Singles would need to find a support system, like for me, I had to be sure that if something happened unexpectedly, I had someone who could take over the care of my kids. Having backups are a must. I had also spoken and reassured my son before I embarked on the journey. If he had shown any resistance or raised issues about it, I would have had to put a halt on it. Knowing how to talk to your biological children about welcoming a new person into the family is important. Don’t make empty promises; be truthful at all times.

Prospective adopters need to commit to the child — it’s for life. Make sure you are able to provide for the child, both emotionally and financially. Those who aren’t very sure if they can make such a huge commitment could try fostering children first.

There are some families with children where one is adopted and one isn’t, and because they kids are still young and may not fully comprehend their situation, they find ways to use that knowledge against each other during squabbles or use it to get their way. Would you have any advice to help parents manage this situation better?

This is definitely an important issue. Firstly, talk about it to your biological children and have them understand that the new addition is going to be as important and real as they are in your eyes. All will be given equal treatment, and that it would be hurtful to use the situation against the adopted child. Next, letting the adoption not be a hush hush matter is also crucial.

From young, talk about adoption openly with your new child, read books about blended families, and discuss how this new child may not have been born from you but from your heart/wish. Talk about how this child was always meant to be a part of your family and God decided to make it a special way by having you FIND this child etc. Come up with ways that best suits your family dynamic. But never try hiding the fact that the child was adopted. This only makes it worse if the child finds out from external parties, or at a later age. It would give the impression that being adopted is a negative thing.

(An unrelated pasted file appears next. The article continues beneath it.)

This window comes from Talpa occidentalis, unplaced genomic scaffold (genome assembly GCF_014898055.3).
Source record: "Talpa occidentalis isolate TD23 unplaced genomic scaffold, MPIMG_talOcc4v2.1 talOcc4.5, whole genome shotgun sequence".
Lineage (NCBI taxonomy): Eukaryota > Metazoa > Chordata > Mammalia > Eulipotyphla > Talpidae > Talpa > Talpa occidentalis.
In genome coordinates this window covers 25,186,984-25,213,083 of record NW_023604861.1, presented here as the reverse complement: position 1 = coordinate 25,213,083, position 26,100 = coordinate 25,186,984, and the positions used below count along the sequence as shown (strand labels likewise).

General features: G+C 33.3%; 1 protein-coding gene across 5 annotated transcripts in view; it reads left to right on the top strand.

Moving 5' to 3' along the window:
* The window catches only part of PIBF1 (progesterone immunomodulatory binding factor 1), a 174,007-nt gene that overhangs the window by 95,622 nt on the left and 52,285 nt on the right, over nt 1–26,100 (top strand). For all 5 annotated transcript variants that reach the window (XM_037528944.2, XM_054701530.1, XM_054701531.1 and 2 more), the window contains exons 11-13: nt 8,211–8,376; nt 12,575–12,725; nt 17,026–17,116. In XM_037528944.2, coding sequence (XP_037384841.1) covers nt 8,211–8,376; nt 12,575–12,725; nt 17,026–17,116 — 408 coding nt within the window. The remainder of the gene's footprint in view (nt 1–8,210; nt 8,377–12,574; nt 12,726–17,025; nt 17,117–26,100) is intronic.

What do you wish more people knew about motherhood as a single parent, and about adoption?

For career, as one who has received unfair treatment at work as a single parent, it would be great if companies and other workers to understand that it’s not like I wish to leave work on time (to fetch my kids) or that throughout the day, I may get calls from my kids/caretakers for issues regarding my kids. A lot of people tend to think that we should all be treated equally, but the truth is, no one is equal. As long work gets done, that’s the important thing. Companies should take note and adjust working requirements for single parents, perhaps letting them occasionally work from home when the need arises, or some flexi-work arrangement. Not many companies are open to that despite the societal changes these days.

On personal note, single parents are really trying to play dual roles at times…caretaker and disciplinarian. We are everything to our kids, so sometimes we are stretched to the limit. Some don’t even have any family support like grandparents, or friends. We are just doing our utmost best to raise our kids and be there for them.

For adoption, some have asked why I want to adopt as a single mom.

Some have criticised why I would want to give a child an incomplete family. A family is not about how many family members there are, but that the people in the family love and care for each other.

Finally, how do you think being a mother changed you as a person and changed your life for the better? 🙂

As a close friend once told me, I was born to be a mom. I have a nurturing nature and have always loved children and couldn’t wait to have my own. Being a mom has made me realise that you would put your needs aside and prioritise your child’s. You would give up your life to protect your child. There is nothing a mother wouldn’t sacrifice for her child and I believe that God made us this way. While I may miss the freedom of being spontaneous and just going anywhere, anytime and doing whatever I wanted at my whim, or even take an impromptu trip, the joy of watching my children grow and thrive is more gratifying than anything else. Being a mother also gives me a purpose in my life.

I love both my kids, even my furry kid, and wouldn’t change it for anything in the world.

 

 

Melissa Anne is a single mother of two beautiful children, “one born from my womb, one born from my heart” as she proudly describes. She started blogging to share her parenting journey in hopes that it will encourage and inspire others parents as well. You can follow her at allmyrainbows.com or email her at [email protected]